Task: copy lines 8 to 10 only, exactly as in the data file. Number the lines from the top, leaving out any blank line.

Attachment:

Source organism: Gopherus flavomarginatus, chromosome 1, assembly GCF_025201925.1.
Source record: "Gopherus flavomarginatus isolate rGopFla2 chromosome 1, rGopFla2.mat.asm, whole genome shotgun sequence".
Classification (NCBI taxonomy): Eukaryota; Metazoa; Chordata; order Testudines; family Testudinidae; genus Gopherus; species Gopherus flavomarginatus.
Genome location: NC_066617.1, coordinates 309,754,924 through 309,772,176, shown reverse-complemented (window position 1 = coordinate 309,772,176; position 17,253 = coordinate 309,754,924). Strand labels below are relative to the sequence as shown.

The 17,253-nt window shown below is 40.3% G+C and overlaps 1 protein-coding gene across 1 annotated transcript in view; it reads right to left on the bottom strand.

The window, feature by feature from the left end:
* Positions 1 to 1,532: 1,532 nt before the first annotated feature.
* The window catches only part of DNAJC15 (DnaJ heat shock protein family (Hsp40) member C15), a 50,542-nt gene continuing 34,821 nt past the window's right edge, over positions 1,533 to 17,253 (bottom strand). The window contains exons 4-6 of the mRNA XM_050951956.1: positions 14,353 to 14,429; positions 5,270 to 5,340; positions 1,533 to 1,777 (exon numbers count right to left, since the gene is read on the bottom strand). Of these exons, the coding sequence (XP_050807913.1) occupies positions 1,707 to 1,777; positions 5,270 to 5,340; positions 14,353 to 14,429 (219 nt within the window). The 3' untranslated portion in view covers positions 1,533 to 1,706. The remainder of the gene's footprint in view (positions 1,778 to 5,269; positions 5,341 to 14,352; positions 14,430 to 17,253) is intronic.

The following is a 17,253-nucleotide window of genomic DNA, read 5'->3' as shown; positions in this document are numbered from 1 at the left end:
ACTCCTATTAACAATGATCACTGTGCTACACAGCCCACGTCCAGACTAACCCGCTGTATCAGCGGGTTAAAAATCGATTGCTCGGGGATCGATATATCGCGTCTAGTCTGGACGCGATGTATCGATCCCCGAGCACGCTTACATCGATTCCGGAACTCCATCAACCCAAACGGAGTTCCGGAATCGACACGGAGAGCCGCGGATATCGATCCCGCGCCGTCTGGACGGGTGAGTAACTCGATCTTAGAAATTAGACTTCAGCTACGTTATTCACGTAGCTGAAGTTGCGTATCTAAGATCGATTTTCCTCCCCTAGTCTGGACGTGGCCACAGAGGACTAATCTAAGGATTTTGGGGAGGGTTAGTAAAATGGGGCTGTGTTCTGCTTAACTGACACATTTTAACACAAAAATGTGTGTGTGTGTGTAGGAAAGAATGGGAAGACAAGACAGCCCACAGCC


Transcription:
* The window catches only part of DNAJC15 (DnaJ heat shock protein family (Hsp40) member C15), a 50,542-nt gene continuing 34,821 nt past the window's right edge, over positions 1,533 to 17,253 (bottom strand). The window contains exons 4-6 of the mRNA XM_050951956.1: positions 14,353 to 14,429; positions 5,270 to 5,340; positions 1,533 to 1,777 (exon numbers count right to left, since the gene is read on the bottom strand). Of these exons, the coding sequence (XP_050807913.1) occupies positions 1,707 to 1,777; positions 5,270 to 5,340; positions 14,353 to 14,429 (219 nt within the window). The 3' untranslated portion in view covers positions 1,533 to 1,706. The remainder of the gene's footprint in view (positions 1,778 to 5,269; positions 5,341 to 14,352; positions 14,430 to 17,253) is intronic.

The following is a 17,253-nucleotide window of genomic DNA, read 5'->3' as shown; positions in this document are numbered from 1 at the left end:
ACTCCTATTAACAATGATCACTGTGCTACACAGCCCACGTCCAGACTAACCCGCTGTATCAGCGGGTTAAAAATCGATTGCTCGGGGATCGATATATCGCGTCTAGTCTGGACGCGATGTATCGATCCCCGAGCACGCTTACATCGATTCCGGAACTCCATCAACCCAAACGGAGTTCCGGAATCGACACGGAGAGCCGCGGATATCGATCCCGCGCCGTCTGGACGGGTGAGTAACTCGATCTTAGAAATTAGACTTCAGCTACGTTATTCACGTAGCTGAAGTTGCGTATCTAAGATCGATTTTCCTCCCCTAGTCTGGACGTGGCCACAGAGGACTAATCTAAGGATTTTGGGGAGGGTTAGTAAAATGGGGCTGTGTTCTGCTTAACTGACACATTTTAACACAAAAATGTGTGTGTGTGTGTAGGAAAGAATGGGAAGACAAGACAGCCCACAGCC